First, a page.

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stephenbuck415
01-26-2011, 10:23 AM
Hi everyone.

I just completed Ablan's video about gradients and am now working through the one on nodes.

I was wondering what is the best color setting to use to get the industry blue-screen color?

Thanks,
Buck

Dexter2999
01-26-2011, 11:04 AM
I know for sure but I would think it would be the purest blue you can get. As close to R-0, G-0, B-255.

But if you are using a "setting" meaning you generating the content from a computer, I would also think that you wouldn't use Blue screen because you wouldn't be pulling a Chroma key. You would want to use an Alpha key. So render in a format such as TGA 32 or PNG 24 (I think?)

stephenbuck415
01-26-2011, 11:36 AM
But if you are using a "setting" meaning you generating the content from a computer, I would also think that you wouldn't use Blue screen because you wouldn't be pulling a Chroma key. You would want to use an Alpha key. So render in a format such as TGA 32 or PNG 24 (I think?)

Hi Dexter, thanks for the reply. I understand the RGB settings, but am too much of a newbie to understand the other things that you have mentioned--that'll take more time.

I was curious about the blue-screen setting because blue-screens were used in the original Star Wars (and I understand that has changed today to become green screens when working with CGI). During one of Ablan's video's prior to the gradient/node set that I've just completed, he mentioned that a blue is used to help make dark backgrounds look larger. Although the blue from a light to accomplish that is going to be different than a blue-screen, I was hoping to learn whether or not there was an industry-standard to start experimenting from.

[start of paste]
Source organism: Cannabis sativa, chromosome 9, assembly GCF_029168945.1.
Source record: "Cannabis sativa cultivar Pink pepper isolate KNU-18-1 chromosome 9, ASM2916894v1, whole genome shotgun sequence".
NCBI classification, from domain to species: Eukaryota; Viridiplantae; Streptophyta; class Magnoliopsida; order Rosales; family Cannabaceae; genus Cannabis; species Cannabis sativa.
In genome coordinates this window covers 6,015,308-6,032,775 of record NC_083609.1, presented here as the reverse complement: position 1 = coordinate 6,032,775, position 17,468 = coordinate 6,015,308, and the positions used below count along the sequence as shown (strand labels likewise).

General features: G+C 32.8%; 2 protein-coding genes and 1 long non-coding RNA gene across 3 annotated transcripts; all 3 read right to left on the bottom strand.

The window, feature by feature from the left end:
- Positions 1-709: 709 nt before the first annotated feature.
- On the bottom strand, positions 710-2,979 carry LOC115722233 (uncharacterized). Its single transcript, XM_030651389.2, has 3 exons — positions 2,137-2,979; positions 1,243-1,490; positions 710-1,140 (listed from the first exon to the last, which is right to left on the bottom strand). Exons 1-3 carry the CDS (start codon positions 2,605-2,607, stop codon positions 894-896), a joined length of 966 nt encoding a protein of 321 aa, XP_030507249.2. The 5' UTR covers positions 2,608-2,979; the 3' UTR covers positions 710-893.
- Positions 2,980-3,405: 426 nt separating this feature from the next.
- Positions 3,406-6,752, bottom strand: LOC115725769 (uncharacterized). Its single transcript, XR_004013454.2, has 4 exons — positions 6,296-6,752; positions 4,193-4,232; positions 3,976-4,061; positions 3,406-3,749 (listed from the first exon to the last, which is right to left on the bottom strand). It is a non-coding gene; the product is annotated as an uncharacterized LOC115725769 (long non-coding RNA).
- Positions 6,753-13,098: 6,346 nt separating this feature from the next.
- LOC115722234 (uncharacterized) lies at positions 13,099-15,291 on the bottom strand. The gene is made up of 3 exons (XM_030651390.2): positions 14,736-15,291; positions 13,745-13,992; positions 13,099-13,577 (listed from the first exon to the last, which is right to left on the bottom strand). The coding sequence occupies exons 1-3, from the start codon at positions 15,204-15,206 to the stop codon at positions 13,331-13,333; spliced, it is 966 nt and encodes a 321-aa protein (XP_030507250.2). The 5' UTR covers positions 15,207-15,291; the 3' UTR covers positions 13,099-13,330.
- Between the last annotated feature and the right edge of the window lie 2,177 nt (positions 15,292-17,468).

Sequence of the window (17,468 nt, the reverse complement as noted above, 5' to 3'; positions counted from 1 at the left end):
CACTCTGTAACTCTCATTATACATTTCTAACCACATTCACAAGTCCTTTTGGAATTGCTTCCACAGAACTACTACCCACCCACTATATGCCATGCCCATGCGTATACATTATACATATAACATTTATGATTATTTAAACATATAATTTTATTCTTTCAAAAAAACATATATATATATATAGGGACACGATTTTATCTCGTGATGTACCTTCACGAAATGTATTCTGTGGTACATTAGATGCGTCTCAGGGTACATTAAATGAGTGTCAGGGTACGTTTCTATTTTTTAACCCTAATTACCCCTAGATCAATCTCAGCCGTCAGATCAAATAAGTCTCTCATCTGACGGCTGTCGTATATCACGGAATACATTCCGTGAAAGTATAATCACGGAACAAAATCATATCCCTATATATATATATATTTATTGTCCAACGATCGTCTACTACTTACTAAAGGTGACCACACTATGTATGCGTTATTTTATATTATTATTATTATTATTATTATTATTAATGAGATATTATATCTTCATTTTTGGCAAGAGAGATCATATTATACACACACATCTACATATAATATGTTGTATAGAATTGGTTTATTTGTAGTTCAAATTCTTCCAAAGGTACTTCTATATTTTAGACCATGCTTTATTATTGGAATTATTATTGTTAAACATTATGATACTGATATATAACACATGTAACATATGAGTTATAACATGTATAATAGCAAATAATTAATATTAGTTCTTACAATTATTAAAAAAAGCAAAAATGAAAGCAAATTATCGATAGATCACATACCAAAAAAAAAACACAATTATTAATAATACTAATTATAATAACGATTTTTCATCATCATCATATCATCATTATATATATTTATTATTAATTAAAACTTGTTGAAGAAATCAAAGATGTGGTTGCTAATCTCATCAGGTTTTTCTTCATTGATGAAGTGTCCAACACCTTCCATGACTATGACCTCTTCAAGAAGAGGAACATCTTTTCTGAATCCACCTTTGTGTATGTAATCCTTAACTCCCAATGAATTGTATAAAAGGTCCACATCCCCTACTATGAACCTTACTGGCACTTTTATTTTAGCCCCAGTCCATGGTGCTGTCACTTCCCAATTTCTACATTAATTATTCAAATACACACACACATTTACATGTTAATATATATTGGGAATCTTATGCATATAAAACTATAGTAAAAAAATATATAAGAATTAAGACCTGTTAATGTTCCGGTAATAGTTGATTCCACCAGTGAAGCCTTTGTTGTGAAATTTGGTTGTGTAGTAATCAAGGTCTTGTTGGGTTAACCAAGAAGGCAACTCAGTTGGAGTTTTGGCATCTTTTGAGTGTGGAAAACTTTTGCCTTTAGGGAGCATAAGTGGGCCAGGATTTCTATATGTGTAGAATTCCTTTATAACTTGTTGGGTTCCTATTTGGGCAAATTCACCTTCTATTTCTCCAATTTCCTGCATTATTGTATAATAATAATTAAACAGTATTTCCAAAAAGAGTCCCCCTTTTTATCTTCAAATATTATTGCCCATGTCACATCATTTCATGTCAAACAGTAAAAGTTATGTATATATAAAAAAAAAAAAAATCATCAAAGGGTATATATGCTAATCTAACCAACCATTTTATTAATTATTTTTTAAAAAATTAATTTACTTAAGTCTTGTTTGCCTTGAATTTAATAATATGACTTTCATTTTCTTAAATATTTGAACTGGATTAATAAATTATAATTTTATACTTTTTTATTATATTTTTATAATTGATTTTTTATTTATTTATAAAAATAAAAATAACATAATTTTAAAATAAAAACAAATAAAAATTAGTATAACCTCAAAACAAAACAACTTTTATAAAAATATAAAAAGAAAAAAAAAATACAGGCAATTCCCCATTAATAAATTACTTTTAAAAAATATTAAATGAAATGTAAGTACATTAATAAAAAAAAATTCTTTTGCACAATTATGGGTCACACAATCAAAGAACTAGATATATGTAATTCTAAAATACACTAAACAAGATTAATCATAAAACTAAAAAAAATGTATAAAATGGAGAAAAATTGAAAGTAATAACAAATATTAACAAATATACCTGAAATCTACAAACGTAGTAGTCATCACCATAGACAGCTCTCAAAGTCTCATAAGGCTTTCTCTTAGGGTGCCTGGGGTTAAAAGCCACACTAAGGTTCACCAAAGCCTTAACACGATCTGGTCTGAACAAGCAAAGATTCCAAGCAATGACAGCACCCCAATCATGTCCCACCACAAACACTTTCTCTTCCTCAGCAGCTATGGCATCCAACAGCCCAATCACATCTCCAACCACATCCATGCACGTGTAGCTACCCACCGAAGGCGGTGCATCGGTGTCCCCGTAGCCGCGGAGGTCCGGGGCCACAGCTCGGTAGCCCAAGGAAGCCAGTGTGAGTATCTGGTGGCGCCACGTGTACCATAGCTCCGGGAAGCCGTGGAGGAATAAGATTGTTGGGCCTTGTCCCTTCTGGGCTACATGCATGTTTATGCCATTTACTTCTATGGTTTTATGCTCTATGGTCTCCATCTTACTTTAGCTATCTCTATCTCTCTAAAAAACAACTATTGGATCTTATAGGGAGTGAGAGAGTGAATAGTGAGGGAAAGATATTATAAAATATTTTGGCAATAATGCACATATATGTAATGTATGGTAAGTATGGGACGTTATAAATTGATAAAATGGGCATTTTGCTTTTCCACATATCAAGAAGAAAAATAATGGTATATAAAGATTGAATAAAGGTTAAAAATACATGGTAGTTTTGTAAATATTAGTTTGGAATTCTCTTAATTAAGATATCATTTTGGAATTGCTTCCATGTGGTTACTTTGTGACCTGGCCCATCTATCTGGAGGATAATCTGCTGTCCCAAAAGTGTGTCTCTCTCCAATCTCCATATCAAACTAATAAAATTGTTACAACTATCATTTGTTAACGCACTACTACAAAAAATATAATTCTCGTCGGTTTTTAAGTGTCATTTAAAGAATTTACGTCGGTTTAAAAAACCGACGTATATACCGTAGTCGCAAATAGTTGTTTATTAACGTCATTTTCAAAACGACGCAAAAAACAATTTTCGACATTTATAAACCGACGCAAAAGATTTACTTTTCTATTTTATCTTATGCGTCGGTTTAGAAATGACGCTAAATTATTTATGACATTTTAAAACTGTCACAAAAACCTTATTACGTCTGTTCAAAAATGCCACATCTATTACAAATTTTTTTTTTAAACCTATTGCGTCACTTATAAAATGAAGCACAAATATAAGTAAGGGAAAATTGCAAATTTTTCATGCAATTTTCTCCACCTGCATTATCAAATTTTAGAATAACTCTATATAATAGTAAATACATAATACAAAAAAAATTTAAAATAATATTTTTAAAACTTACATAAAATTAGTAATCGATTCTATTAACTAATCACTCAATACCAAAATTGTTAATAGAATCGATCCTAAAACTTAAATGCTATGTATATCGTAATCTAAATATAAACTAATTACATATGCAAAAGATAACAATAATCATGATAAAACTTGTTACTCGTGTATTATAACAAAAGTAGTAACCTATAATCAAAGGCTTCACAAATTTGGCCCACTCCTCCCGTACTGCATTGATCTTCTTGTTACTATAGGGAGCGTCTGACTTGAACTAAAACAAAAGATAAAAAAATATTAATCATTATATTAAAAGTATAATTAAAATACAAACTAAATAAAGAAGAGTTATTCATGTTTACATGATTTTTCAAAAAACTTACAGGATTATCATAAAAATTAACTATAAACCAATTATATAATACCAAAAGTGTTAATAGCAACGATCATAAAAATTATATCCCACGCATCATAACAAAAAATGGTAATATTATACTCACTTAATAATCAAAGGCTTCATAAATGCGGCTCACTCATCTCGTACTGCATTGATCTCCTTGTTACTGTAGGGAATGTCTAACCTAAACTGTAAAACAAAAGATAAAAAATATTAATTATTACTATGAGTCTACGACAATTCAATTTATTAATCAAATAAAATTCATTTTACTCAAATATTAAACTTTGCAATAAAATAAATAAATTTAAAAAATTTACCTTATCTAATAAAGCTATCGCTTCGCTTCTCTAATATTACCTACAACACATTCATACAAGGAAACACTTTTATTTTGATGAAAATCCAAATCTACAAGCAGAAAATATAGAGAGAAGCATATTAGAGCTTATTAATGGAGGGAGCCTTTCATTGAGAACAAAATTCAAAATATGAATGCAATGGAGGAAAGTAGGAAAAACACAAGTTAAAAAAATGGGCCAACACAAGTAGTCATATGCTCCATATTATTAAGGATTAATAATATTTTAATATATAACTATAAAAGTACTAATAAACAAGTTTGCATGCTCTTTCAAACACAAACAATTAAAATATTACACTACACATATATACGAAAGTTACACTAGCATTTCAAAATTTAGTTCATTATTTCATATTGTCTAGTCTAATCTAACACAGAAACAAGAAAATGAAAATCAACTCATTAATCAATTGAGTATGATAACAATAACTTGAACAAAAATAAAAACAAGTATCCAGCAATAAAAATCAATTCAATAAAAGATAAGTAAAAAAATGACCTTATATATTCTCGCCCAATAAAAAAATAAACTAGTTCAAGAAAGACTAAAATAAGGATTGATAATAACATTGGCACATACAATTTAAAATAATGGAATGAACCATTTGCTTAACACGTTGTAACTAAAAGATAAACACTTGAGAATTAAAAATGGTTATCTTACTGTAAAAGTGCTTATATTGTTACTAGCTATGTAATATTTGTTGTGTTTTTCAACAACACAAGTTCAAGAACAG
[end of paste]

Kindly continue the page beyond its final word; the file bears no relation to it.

As I've just been introduced to surface editing, gradients, and the node editor, I wanted to play around with various color settings on objects and with lights to get a better experiential understanding of how things work.

Anyhow, your reply is helpful, and thanks for taking the time to reply.

Dexter2999
01-26-2011, 11:49 AM
Have you used Photoshop before?

"Alpha" is the transparency channel of an image.
If you look in the render in the image viewer of an object (that has no backdrop), you will see the "Image" drop down on the right side. Click it and the other option is "Alpha". You will see that the Alpha works like a mask. It blocks out everything except the object. So for compositing you don't have to key out the blue. The Alpha is a more precise mask for accomplishing the same thing.

UnCommonGrafx
01-26-2011, 12:26 PM
You are nice, Dexter.

stephenbuck415
01-26-2011, 12:37 PM
Have you used Photoshop before?

"Alpha" is the transparency channel of an image.
If you look in the render in the image viewer of an object (that has no backdrop), you will see the "Image" drop down on the right side. Click it and the other option is "Alpha". You will see that the Alpha works like a mask. It blocks out everything except the object. So for compositing you don't have to key out the blue. The Alpha is a more precise mask for accomplishing the same thing.


I'm a newbie with PS as well, currently going through Deke McClelland's Photoshop One-On-One series on Lyda.com. Alpha channels have not been discussed (yet).

I'm gaining an excellent (beginners) understanding of LightWave as I progress through the material, and community members like you are helping make the learning process much easier than it would otherwise be.

Thank you

JeffrySG
01-26-2011, 08:58 PM
http://podcasts.creativecow.net/multimedia-101-podcast/what-is-an-alpha-channel

Here's a simple video explaining alpha channels.

toby
01-28-2011, 10:12 PM
You would want to use an Alpha key. So render in a format such as TGA 32 or PNG 24 (I think?)
( just to clarify ) 24 bit formats ( 8 bits of each R,G and B = 24 ) like PNG24, TGA24 etc. do not have alpha channels, you need 32 bits; the alpha is another 8 bits, bringing the total to 32.

Dexter2999
01-28-2011, 10:55 PM
See, I knew the bit about TGA being 32. But I know that when I output from Illustrator PNG-24 has a checkbox for "Transparency". It doesn't say PNG 32, but I never dug around to find out the spec's of the format.